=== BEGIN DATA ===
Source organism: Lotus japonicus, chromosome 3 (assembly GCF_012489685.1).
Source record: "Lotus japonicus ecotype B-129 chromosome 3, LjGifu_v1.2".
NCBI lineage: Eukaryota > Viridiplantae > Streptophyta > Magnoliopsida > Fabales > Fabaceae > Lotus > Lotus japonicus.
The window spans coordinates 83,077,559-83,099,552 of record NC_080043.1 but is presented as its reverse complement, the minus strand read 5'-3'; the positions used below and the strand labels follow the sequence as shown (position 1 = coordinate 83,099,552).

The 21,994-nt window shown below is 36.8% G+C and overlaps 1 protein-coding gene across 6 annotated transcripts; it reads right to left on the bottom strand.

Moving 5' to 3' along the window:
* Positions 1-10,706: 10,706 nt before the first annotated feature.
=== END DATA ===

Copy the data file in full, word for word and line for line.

Source organism: Lotus japonicus, chromosome 3 (assembly GCF_012489685.1).
Source record: "Lotus japonicus ecotype B-129 chromosome 3, LjGifu_v1.2".
NCBI lineage: Eukaryota > Viridiplantae > Streptophyta > Magnoliopsida > Fabales > Fabaceae > Lotus > Lotus japonicus.
The window spans coordinates 83,077,559-83,099,552 of record NC_080043.1 but is presented as its reverse complement, the minus strand read 5'-3'; the positions used below and the strand labels follow the sequence as shown (position 1 = coordinate 83,099,552).

The 21,994-nt window shown below is 36.8% G+C and overlaps 1 protein-coding gene across 6 annotated transcripts; it reads right to left on the bottom strand.

Moving 5' to 3' along the window:
* Positions 1-10,706: 10,706 nt before the first annotated feature.